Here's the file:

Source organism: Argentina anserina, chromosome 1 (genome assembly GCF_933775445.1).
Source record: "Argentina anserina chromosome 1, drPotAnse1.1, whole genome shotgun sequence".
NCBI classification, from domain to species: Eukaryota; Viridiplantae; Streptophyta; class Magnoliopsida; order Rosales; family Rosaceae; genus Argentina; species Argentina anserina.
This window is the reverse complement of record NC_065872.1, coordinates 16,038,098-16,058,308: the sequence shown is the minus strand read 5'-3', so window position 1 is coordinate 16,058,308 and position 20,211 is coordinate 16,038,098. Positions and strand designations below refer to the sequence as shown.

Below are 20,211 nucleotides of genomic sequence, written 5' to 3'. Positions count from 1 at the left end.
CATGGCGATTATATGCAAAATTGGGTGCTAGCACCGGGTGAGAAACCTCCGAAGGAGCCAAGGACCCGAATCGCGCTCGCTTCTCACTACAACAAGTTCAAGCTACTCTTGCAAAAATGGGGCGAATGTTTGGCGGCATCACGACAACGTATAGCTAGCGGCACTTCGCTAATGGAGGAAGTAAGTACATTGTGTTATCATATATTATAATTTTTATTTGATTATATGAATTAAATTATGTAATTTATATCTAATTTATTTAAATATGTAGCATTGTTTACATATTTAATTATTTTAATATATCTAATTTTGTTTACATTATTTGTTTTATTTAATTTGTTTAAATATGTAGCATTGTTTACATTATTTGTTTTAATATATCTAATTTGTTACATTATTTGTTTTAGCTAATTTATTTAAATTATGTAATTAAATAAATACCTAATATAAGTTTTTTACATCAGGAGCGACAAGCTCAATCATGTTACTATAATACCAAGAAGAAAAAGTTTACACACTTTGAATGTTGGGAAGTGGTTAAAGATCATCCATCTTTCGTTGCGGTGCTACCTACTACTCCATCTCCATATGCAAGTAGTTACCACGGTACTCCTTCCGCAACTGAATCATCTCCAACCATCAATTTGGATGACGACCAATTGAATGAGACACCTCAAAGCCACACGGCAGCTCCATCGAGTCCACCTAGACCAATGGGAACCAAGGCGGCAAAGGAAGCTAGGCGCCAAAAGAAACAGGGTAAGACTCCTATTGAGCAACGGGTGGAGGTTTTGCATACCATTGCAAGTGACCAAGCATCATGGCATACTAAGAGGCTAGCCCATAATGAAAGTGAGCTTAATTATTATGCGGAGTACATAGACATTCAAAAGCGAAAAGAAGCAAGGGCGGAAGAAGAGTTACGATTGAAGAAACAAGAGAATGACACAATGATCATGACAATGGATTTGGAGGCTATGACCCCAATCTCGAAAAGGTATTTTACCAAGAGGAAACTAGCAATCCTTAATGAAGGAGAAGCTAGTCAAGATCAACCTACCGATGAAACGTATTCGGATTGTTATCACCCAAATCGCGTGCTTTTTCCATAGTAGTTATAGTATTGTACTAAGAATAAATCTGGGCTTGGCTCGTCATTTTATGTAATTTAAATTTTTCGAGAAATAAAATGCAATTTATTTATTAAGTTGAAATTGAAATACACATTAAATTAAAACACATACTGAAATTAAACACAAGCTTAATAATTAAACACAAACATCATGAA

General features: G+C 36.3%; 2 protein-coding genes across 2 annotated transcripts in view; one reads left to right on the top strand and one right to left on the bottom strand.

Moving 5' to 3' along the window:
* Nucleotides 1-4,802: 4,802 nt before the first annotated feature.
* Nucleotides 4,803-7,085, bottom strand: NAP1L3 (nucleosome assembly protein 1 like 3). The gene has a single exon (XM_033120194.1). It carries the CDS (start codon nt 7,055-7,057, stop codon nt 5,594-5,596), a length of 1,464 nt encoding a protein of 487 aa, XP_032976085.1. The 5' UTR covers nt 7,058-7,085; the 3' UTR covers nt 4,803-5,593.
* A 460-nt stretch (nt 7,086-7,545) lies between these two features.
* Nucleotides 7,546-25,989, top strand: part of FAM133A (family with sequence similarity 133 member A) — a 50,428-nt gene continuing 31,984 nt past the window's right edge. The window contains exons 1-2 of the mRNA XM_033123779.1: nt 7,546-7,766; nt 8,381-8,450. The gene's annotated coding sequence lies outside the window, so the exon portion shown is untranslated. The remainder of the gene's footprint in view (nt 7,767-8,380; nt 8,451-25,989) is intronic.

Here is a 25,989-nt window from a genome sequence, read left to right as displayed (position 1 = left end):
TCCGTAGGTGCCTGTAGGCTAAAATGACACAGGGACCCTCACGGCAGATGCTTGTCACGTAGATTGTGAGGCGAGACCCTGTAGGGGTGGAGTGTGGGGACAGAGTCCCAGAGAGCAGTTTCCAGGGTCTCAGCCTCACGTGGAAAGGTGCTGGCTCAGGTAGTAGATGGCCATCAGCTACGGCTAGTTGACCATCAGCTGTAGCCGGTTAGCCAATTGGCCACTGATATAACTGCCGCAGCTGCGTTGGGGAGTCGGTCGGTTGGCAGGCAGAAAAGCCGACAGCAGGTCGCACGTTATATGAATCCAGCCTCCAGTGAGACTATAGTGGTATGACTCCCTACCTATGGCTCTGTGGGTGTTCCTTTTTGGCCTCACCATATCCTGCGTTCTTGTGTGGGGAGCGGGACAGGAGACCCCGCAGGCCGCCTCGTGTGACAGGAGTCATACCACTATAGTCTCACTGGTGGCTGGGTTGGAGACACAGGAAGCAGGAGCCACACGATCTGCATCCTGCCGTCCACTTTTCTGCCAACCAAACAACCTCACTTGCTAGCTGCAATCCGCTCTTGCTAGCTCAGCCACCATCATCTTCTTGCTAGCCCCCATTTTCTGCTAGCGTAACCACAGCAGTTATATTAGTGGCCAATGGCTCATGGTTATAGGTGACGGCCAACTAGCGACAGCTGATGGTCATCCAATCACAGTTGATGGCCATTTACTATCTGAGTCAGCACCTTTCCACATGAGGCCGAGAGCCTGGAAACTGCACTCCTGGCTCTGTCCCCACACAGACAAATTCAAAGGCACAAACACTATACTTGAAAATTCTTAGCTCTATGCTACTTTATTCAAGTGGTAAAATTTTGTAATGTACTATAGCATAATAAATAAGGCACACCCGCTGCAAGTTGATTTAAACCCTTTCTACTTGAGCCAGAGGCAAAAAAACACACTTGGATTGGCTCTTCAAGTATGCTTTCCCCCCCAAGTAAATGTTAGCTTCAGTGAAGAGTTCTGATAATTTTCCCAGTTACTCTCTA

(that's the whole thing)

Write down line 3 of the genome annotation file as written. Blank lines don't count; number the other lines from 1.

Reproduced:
NCBI classification, from domain to species: Eukaryota; Viridiplantae; Streptophyta; class Magnoliopsida; order Rosales; family Rosaceae; genus Argentina; species Argentina anserina.